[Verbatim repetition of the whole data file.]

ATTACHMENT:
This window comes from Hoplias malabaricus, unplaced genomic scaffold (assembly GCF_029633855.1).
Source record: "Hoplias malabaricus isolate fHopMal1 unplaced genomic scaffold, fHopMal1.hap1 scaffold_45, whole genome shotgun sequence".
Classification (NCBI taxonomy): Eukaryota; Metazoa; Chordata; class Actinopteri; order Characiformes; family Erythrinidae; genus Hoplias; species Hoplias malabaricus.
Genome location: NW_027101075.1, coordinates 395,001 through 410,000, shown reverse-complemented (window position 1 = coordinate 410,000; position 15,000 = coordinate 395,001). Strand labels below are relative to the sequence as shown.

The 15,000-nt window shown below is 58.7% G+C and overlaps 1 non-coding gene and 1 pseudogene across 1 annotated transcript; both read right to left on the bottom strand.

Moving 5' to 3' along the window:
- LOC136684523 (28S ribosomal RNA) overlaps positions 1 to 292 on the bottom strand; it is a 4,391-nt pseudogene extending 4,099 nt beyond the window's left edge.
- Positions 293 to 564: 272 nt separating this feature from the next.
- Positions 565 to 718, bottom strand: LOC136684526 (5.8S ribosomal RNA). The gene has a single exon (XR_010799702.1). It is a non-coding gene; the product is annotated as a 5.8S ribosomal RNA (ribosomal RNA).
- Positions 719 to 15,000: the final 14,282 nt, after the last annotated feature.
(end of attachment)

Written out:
This window comes from Hoplias malabaricus, unplaced genomic scaffold (assembly GCF_029633855.1).
Source record: "Hoplias malabaricus isolate fHopMal1 unplaced genomic scaffold, fHopMal1.hap1 scaffold_45, whole genome shotgun sequence".
Classification (NCBI taxonomy): Eukaryota; Metazoa; Chordata; class Actinopteri; order Characiformes; family Erythrinidae; genus Hoplias; species Hoplias malabaricus.
Genome location: NW_027101075.1, coordinates 395,001 through 410,000, shown reverse-complemented (window position 1 = coordinate 410,000; position 15,000 = coordinate 395,001). Strand labels below are relative to the sequence as shown.

The 15,000-nt window shown below is 58.7% G+C and overlaps 1 non-coding gene and 1 pseudogene across 1 annotated transcript; both read right to left on the bottom strand.

Moving 5' to 3' along the window:
- LOC136684523 (28S ribosomal RNA) overlaps positions 1 to 292 on the bottom strand; it is a 4,391-nt pseudogene extending 4,099 nt beyond the window's left edge.
- Positions 293 to 564: 272 nt separating this feature from the next.
- Positions 565 to 718, bottom strand: LOC136684526 (5.8S ribosomal RNA). The gene has a single exon (XR_010799702.1). It is a non-coding gene; the product is annotated as a 5.8S ribosomal RNA (ribosomal RNA).
- Positions 719 to 15,000: the final 14,282 nt, after the last annotated feature.